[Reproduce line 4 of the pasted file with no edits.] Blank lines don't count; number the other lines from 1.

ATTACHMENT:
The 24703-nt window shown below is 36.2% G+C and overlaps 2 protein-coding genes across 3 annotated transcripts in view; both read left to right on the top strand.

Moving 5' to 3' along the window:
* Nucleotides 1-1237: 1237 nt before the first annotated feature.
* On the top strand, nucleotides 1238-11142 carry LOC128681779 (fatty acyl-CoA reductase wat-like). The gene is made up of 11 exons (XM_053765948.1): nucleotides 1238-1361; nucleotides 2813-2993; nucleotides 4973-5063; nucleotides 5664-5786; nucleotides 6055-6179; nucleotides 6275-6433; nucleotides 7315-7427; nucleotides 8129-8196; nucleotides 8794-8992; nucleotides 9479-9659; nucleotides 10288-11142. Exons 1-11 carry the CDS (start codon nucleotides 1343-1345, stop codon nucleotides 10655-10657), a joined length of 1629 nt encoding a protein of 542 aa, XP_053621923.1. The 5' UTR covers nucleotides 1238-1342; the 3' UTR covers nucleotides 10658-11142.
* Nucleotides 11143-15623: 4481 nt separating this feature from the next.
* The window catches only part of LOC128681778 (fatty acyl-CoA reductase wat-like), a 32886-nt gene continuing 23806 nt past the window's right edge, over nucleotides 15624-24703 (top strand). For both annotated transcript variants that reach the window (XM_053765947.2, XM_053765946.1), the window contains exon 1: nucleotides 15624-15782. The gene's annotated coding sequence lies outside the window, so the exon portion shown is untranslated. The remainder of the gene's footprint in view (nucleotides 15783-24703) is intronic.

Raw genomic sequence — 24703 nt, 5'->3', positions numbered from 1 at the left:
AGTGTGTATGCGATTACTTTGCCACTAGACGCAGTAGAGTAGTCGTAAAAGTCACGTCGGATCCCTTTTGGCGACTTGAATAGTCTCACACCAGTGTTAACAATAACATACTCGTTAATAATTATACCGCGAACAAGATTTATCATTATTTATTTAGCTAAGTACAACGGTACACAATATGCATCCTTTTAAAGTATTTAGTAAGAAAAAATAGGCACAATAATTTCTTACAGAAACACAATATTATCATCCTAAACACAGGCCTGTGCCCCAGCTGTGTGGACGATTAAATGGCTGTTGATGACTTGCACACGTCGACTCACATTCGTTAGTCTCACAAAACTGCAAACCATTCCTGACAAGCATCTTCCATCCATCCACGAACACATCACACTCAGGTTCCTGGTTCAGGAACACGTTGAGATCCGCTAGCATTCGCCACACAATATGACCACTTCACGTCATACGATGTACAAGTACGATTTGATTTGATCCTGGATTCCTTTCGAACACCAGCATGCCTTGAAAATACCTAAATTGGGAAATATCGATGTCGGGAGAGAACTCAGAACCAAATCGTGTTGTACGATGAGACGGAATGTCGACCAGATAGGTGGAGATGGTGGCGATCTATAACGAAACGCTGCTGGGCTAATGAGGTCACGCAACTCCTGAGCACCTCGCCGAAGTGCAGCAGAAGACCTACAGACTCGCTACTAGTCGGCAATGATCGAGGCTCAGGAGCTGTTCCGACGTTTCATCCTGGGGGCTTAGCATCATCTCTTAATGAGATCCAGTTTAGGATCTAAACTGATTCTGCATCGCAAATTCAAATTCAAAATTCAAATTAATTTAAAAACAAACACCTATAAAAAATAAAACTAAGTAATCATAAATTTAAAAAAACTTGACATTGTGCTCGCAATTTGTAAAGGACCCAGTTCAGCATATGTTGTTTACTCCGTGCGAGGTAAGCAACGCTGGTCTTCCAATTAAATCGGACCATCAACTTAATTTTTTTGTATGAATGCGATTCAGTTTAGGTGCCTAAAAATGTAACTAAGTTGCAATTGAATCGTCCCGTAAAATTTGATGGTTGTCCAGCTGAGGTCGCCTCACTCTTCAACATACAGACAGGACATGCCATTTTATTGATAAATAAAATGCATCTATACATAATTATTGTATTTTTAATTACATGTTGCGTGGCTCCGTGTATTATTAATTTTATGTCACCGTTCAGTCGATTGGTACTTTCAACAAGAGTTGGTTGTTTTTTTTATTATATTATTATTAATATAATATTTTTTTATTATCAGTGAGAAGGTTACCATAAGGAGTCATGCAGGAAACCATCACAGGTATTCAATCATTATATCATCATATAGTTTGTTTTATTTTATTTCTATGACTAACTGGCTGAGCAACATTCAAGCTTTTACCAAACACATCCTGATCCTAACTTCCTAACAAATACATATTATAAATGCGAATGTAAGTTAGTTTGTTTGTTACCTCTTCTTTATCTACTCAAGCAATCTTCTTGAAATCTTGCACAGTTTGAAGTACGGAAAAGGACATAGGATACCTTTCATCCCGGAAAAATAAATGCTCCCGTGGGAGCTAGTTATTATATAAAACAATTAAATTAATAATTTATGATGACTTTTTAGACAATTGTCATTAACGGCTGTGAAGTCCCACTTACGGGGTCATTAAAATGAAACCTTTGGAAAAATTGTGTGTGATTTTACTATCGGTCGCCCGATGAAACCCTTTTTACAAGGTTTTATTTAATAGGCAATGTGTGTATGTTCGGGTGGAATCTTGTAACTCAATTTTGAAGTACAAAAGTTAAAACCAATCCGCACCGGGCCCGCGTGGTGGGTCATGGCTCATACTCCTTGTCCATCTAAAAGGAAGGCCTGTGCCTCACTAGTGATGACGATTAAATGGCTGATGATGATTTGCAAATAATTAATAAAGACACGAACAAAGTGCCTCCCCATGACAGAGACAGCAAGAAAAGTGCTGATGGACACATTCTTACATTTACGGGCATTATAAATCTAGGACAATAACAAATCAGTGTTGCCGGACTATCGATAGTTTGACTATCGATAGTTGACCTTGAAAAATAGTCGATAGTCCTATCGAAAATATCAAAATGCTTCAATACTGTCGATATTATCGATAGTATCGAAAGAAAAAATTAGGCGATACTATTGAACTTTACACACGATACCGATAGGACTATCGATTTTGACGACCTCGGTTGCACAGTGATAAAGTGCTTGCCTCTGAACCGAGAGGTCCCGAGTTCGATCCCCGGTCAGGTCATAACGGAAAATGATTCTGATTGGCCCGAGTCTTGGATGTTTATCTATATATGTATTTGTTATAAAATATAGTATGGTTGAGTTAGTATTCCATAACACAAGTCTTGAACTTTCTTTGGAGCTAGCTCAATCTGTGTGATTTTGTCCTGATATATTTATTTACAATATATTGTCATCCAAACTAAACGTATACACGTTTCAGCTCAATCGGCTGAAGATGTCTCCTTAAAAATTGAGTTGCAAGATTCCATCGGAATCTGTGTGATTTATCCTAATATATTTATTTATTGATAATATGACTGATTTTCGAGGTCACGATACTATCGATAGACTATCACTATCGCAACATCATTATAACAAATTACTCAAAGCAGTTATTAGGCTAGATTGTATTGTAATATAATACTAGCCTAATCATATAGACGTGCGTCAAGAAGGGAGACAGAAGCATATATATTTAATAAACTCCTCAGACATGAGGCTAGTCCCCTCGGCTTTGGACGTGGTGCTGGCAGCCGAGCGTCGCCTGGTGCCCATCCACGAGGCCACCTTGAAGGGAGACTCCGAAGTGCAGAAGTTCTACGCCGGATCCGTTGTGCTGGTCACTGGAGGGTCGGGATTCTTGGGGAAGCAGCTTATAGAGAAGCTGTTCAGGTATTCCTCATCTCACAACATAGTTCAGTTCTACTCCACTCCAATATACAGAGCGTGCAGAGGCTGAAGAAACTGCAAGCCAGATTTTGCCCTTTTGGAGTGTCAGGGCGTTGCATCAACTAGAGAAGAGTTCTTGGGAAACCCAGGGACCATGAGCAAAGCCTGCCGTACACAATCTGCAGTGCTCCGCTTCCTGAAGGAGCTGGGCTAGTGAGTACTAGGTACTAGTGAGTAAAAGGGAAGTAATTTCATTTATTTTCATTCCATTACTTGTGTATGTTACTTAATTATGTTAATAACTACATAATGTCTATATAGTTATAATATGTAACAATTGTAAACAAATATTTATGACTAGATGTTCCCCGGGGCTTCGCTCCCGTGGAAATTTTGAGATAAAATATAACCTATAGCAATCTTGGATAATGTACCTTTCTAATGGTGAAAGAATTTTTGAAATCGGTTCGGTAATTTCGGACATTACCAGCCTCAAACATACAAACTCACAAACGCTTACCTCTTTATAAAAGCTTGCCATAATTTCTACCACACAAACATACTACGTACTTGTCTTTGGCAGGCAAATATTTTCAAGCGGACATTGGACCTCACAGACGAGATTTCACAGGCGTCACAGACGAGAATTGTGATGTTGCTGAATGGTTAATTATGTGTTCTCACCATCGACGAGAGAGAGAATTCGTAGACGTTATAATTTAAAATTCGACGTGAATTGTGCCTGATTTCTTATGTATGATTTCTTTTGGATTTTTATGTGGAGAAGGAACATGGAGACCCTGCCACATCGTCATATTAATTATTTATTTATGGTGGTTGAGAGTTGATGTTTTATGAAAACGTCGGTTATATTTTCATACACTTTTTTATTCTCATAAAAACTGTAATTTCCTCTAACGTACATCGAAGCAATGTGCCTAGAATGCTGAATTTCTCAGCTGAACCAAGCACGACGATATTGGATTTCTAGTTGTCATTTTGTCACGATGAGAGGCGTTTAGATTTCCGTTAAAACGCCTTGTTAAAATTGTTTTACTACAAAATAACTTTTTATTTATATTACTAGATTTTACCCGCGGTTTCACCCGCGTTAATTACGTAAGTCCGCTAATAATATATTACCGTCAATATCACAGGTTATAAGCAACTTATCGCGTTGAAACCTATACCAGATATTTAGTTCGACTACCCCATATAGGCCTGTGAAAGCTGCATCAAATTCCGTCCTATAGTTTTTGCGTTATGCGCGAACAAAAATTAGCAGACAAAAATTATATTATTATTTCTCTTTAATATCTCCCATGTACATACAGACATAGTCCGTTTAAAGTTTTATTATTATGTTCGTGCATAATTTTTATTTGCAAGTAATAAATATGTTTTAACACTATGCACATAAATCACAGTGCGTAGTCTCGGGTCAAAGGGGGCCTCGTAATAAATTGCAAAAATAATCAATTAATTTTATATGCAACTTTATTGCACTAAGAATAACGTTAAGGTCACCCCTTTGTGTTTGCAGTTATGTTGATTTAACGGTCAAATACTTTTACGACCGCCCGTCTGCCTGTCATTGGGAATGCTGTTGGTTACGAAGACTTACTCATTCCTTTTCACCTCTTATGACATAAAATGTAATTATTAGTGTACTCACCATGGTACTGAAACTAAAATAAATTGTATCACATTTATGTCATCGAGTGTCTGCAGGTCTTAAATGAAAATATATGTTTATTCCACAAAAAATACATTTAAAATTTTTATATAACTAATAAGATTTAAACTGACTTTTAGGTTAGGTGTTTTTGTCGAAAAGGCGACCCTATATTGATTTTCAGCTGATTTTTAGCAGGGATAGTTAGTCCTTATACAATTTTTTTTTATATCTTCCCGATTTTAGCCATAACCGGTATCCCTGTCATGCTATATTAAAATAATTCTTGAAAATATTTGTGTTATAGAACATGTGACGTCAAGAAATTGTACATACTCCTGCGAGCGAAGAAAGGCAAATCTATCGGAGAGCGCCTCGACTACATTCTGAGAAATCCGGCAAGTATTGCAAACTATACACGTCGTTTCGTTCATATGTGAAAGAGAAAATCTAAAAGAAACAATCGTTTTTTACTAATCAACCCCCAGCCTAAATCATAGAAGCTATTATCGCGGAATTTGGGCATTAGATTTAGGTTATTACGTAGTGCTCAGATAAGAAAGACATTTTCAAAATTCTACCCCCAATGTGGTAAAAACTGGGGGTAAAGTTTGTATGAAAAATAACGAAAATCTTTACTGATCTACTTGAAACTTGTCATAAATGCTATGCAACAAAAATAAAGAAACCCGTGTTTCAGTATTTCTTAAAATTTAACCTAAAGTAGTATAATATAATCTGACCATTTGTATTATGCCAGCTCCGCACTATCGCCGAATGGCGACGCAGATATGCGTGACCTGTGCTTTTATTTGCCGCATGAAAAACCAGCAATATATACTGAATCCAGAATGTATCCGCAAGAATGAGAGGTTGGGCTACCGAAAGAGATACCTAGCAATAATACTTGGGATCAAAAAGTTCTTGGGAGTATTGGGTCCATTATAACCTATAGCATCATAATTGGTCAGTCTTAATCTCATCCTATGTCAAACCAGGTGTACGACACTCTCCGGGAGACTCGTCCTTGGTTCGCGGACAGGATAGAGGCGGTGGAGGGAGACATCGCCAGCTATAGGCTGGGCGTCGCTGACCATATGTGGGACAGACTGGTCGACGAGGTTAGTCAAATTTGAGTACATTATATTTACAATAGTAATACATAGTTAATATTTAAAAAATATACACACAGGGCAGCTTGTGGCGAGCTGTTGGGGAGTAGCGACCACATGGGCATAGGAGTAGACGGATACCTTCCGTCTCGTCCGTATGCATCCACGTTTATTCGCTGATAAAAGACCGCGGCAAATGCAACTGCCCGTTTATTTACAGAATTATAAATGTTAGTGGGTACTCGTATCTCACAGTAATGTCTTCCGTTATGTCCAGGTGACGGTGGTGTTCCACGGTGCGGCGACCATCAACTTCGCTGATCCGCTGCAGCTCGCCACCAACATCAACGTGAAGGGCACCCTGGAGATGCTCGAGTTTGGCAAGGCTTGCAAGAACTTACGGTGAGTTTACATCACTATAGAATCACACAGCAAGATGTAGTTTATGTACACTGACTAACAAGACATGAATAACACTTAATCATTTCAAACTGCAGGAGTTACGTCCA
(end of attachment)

* On the top strand, nucleotides 1238-11142 carry LOC128681779 (fatty acyl-CoA reductase wat-like). The gene is made up of 11 exons (XM_053765948.1): nucleotides 1238-1361; nucleotides 2813-2993; nucleotides 4973-5063; nucleotides 5664-5786; nucleotides 6055-6179; nucleotides 6275-6433; nucleotides 7315-7427; nucleotides 8129-8196; nucleotides 8794-8992; nucleotides 9479-9659; nucleotides 10288-11142. Exons 1-11 carry the CDS (start codon nucleotides 1343-1345, stop codon nucleotides 10655-10657), a joined length of 1629 nt encoding a protein of 542 aa, XP_053621923.1. The 5' UTR covers nucleotides 1238-1342; the 3' UTR covers nucleotides 10658-11142.